There are many young people in America, some of them new arrivals, but many are third and fourth generation Americans who feel disenfranchised by this country, who do not feel a part of their communities. They indeed share many similarities with adolescents who have recently moved to a new community or school either from another part of this country or from another part of the world. Unfortunately, many of them lack the skills and attitudes necessary to become integrated into their communities.
One of the programs that we’ve been working on at Building Resilience would teach the skills and the attitudes of resilience that are necessary for their integration into our society. This program would focus on the empowerment of educators and students who would be actively involved in the creation of the program. Through increasing proficiency in these skills, such as connecting with others, communicating effectively, being flexible, being able to problem solve, manage strong feelings, and developed a sense of purpose, we would seek to increase self-esteem and integration. And most importantly, we would seek to decrease the likelihood of these young people becoming more disenchanted, isolated, dysfunctional, and radicalized. We do not need any more Sandy Hooks or Columbine shootings, or Boston Marathon bombings.
Better regulation of gun sales is important. And certainly, there is a need for better services for persons with a mental disorder. But more mental health services will not solve this problem. Research indicates that most of these individuals do not fit neatly into a diagnostic category of being mentally ill. What is clear is that most, whether they are from here or from another country, do not feel they have a viable role or place in our society. They are isolated and are easy targets for radicalization. We need to look at what we are doing to radicalize these young people and what we can do to make them a part of our society.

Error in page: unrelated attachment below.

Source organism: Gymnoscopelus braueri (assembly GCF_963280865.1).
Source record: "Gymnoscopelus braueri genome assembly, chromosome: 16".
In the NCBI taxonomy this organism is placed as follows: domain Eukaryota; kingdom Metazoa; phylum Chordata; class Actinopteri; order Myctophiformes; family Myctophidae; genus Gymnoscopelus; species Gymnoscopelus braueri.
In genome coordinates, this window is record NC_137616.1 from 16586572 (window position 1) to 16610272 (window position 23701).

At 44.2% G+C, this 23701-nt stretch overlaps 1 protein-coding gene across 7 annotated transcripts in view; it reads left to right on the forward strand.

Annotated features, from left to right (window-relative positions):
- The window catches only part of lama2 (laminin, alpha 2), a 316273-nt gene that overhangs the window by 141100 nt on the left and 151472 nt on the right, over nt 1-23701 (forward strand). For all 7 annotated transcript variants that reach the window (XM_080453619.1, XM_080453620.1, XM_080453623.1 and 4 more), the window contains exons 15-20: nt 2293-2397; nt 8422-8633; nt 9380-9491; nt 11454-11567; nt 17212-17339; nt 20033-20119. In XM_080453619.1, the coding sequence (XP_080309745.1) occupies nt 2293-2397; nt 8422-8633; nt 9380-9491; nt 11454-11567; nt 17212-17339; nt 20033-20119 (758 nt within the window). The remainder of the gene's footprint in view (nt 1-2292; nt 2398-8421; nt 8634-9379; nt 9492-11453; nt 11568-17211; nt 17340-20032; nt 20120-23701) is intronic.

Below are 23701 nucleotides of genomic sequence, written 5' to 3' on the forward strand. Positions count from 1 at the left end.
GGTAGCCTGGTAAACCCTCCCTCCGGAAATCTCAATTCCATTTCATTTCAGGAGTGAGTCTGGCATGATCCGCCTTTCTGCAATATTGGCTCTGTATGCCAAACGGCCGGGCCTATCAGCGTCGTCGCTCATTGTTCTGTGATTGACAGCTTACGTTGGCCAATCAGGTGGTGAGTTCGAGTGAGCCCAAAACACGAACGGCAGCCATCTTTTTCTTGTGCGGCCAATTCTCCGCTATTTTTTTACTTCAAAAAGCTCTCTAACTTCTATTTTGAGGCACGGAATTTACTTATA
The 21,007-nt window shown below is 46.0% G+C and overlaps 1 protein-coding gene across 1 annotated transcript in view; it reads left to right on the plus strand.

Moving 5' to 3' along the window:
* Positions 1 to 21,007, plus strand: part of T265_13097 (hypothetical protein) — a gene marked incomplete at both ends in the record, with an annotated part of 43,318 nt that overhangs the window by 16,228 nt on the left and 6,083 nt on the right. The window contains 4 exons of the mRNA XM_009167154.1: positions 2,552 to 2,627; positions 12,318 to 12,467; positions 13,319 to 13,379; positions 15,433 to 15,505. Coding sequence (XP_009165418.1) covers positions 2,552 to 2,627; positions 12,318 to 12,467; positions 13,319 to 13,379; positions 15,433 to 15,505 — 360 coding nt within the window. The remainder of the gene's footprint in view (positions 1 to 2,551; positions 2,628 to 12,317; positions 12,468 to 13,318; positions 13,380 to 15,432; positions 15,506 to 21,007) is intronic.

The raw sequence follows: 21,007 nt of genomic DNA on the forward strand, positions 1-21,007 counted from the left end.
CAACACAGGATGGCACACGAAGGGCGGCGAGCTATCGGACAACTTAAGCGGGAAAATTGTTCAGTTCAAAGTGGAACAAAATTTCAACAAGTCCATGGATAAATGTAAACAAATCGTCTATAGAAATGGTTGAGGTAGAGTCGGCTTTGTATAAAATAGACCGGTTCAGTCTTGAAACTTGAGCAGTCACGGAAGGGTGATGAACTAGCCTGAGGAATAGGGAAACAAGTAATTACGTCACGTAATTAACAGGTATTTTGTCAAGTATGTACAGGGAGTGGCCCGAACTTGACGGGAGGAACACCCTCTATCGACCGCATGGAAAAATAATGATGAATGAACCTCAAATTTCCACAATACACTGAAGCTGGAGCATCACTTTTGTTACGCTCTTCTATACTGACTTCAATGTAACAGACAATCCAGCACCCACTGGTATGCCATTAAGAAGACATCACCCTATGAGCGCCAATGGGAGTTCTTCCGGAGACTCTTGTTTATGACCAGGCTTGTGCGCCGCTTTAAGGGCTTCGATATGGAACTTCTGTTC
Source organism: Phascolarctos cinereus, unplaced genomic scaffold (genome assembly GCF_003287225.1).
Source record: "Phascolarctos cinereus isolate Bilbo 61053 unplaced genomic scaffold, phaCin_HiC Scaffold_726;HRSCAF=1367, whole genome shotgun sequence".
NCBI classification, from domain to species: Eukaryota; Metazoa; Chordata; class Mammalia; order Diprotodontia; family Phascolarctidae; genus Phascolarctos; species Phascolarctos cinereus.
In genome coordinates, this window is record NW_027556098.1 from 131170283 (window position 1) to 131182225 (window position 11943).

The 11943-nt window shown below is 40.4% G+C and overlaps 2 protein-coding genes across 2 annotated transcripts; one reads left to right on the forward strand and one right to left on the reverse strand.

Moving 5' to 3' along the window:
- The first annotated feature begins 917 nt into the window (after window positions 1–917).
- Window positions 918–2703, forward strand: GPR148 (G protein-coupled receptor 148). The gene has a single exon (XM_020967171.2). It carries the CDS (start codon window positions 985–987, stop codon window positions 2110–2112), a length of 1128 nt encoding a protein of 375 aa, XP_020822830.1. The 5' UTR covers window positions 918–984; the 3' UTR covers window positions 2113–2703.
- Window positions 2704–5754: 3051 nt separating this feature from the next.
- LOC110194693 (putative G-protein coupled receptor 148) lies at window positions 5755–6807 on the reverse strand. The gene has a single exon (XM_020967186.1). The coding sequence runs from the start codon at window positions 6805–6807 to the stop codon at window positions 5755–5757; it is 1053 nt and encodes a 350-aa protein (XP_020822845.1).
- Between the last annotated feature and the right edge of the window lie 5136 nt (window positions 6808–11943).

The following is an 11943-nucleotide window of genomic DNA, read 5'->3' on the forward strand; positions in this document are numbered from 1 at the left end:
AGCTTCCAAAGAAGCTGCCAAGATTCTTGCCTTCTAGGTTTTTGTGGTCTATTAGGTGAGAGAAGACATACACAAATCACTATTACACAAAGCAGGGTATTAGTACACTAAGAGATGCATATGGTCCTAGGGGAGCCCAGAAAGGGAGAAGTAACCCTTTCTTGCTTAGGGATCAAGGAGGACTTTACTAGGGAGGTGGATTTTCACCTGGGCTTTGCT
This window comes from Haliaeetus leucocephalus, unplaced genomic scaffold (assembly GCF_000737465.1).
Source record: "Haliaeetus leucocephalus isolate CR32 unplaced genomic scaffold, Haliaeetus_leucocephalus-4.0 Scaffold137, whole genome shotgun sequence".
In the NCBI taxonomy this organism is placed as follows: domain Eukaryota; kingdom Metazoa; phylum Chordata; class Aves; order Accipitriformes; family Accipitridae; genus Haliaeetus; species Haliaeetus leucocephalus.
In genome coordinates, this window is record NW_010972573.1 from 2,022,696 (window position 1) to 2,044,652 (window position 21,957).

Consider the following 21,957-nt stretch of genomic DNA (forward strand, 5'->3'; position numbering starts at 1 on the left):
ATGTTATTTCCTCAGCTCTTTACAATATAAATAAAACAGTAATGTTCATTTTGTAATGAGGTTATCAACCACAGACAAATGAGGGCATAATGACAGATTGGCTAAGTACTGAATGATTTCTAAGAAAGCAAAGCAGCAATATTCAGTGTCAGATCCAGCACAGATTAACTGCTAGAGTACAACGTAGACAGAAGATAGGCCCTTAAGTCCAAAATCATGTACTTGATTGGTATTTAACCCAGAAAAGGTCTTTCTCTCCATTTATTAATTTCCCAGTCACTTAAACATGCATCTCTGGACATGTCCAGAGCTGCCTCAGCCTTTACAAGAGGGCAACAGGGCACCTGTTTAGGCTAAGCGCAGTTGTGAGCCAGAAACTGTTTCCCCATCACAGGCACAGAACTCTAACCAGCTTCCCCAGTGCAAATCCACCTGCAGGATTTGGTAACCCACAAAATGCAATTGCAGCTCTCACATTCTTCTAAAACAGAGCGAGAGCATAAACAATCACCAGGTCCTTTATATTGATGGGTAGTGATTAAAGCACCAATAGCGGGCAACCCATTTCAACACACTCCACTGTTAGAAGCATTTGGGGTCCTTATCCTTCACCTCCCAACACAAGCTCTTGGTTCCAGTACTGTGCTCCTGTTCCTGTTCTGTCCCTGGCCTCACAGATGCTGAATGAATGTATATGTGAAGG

Ron Breazeale, Ph.D.
In the last five posts, we have been discussing the opioid crisis. An epidemic that has taken thousands of lives and devastated thousands of families. Interdiction has not worked very well at all. Physicians limiting the prescriptions that they write for opioids and using other strategies for dealing with pain may have an impact on the epidemic. But what are we doing about the demand for these drugs? Continue reading “An Addict Among Us: Part Six”
One of the strategies in dealing with addiction is Harm Reduction. This is a strategy that has been practiced in Europe for many years. There is, however, still much resistance to doing this in our country. The strategy involves doing such things as giving people with addictions clean needles and a safe place to use. Critics say the strategy encourages and supports the addiction. The research that has been done on these programs seems to contradict that argument. Studies point out that the strategy reduces death and disease among those addicted and can encourage them to become involved in treatment programs. Continue reading “An Addict Among Us: Part Five”